Petitioner seeks a writ of habeas corpus challenging his detention by Immigration and Custom Enforcement ("ICE") pending his deportation from the United States. See 28 U.S.C. § 2241. This case is before the undersigned pursuant to the parties' consent. See 28 U.S.C. § 636. Respondents move to dismiss the petition, arguing that the petition is moot because petitioner has been removed from the United States. Dckt. No. 1 at 2. For the foregoing reasons, respondents' motion is granted and the petition is dismissed.
Article III of the U.S. Constitution limits a federal court's jurisdiction to those cases which present "cases-or-controversies." Spencer v. Kemna, 523 U.S. 1, 7 (1998). "[F]ederal courts may not 'give opinions upon moot questions of abstract propositions.'" Calderon v. Moore, 518 U.S. 149, 150 (1996) (per curiam) (quoting Mills v. Green, 159 U.S. 651, 653 (1895)). In habeas actions, the case-or-controversy requirement mandates that a petitioner must have suffered, or be threatened with, an actual injury traceable to the respondent and redressable by issuance of the writ. See Spencer, 523 U.S. at 7.
A petitioner's deportation after filing a habeas petition does not necessarily render the petitioner's claims moot. Abdala v. Immigration & Naturalization Service, 488 F.3d 1061, 1063-64 (9th Cir. 2007). "For a habeas petition to continue to present a live controversy after the petitioner's release or deportation, however, there must be some remaining 'collateral consequence' that may be redressed by success on the petition." Id. at 1064. "By contrast, where the grounds for habeas relief will not redress collateral consequences, a habeas petition does not continue to present a live controversy once the petitioner is released from custody." Id.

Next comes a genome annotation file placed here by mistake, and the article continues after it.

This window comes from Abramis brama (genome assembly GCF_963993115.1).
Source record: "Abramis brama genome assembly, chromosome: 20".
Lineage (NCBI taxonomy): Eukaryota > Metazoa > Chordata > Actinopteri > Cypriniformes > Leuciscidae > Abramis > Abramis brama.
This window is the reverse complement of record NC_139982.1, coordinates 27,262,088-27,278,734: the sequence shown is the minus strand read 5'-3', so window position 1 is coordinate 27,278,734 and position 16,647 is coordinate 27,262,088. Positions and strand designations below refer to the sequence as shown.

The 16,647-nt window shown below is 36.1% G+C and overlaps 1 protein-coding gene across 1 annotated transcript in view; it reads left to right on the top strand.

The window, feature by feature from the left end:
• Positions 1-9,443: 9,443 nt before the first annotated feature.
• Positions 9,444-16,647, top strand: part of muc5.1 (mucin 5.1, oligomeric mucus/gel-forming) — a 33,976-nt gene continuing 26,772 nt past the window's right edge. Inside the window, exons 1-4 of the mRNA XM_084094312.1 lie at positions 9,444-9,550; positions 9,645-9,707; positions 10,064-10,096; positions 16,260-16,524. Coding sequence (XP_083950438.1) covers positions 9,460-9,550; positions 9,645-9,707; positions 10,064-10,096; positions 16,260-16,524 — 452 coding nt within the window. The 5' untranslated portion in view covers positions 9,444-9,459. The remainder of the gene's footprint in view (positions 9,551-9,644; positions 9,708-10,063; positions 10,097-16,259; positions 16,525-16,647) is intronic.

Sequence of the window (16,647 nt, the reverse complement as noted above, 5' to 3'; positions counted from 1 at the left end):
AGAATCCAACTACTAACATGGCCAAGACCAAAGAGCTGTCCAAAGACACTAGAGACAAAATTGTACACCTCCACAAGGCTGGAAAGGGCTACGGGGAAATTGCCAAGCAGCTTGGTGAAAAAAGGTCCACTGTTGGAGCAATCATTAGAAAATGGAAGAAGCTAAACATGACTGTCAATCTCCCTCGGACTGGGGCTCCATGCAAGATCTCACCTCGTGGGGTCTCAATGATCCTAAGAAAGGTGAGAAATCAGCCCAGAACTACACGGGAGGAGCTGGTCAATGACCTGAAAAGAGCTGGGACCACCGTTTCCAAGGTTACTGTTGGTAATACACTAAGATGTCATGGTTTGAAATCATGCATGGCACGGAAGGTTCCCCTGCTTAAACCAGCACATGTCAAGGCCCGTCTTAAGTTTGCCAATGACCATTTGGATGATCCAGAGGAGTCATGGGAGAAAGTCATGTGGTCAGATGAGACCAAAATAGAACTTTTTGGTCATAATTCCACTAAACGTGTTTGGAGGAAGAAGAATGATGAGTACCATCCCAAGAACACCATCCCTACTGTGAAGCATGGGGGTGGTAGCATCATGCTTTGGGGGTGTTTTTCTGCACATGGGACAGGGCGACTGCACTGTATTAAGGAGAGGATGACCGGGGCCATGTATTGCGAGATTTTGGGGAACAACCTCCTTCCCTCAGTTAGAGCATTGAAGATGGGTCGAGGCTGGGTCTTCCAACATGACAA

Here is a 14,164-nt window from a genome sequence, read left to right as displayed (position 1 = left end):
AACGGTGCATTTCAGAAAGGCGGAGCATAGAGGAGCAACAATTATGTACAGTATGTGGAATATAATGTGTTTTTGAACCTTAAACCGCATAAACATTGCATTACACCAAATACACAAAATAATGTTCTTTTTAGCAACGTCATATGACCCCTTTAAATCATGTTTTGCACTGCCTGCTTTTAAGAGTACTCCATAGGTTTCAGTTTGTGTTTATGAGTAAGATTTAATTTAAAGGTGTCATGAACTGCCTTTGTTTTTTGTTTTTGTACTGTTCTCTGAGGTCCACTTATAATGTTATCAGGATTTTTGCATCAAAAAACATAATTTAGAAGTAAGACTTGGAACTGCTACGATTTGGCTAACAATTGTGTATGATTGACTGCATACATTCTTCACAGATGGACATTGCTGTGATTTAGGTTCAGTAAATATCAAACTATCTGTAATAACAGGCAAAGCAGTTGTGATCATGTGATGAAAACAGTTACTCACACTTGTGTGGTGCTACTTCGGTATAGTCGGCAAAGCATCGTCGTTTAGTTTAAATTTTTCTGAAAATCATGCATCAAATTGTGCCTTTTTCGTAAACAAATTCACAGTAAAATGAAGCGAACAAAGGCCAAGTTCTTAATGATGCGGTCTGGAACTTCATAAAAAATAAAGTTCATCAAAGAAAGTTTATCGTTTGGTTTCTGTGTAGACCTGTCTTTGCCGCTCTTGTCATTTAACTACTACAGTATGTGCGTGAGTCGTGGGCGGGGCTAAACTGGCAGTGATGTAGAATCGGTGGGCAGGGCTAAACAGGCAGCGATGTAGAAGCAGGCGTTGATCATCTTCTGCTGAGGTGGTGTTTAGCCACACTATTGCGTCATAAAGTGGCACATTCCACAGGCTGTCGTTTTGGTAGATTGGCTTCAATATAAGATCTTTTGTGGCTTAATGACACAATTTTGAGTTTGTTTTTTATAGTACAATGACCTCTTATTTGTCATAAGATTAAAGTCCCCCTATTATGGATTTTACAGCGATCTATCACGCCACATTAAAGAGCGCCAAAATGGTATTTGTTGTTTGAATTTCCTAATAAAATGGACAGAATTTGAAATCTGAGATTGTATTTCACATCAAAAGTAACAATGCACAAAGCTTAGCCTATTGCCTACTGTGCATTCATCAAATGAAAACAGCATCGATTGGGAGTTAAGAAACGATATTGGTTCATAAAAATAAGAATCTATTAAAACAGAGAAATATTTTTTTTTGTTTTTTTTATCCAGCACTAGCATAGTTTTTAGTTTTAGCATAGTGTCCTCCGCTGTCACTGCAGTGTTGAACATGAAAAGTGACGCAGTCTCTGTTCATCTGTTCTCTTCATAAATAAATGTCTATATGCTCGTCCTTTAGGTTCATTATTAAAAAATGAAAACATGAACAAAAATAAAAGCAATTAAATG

Here, petitioner only challenges his continued detention pending deportation from the United States. Dckt. No. 1 at 2-3. He specifically states that he does not challenge his deportation order. Id. at 3. Petitioner, however, was removed from the United States on May 2, 2012. Resps.' Mot. to Dismiss, Ex. A. He therefore is no longer in ICE's custody. As this court is unable to grant petitioner the relief sought, his petition must be dismissed as moot. See Munoz v. Rowland, 104 F.3d 1096, 1097-98 (9th Cir. 1997) (observing that a petition seeking relief from conditions of confinement is rendered moot upon the prisoner's release).
For the foregoing reasons, IT IS HEREBY ORDERED that:
1. Respondents' May 21, 2012 motion to dismiss, Dckt. No. 9, is granted; and
2. The Clerk is directed to close the case.
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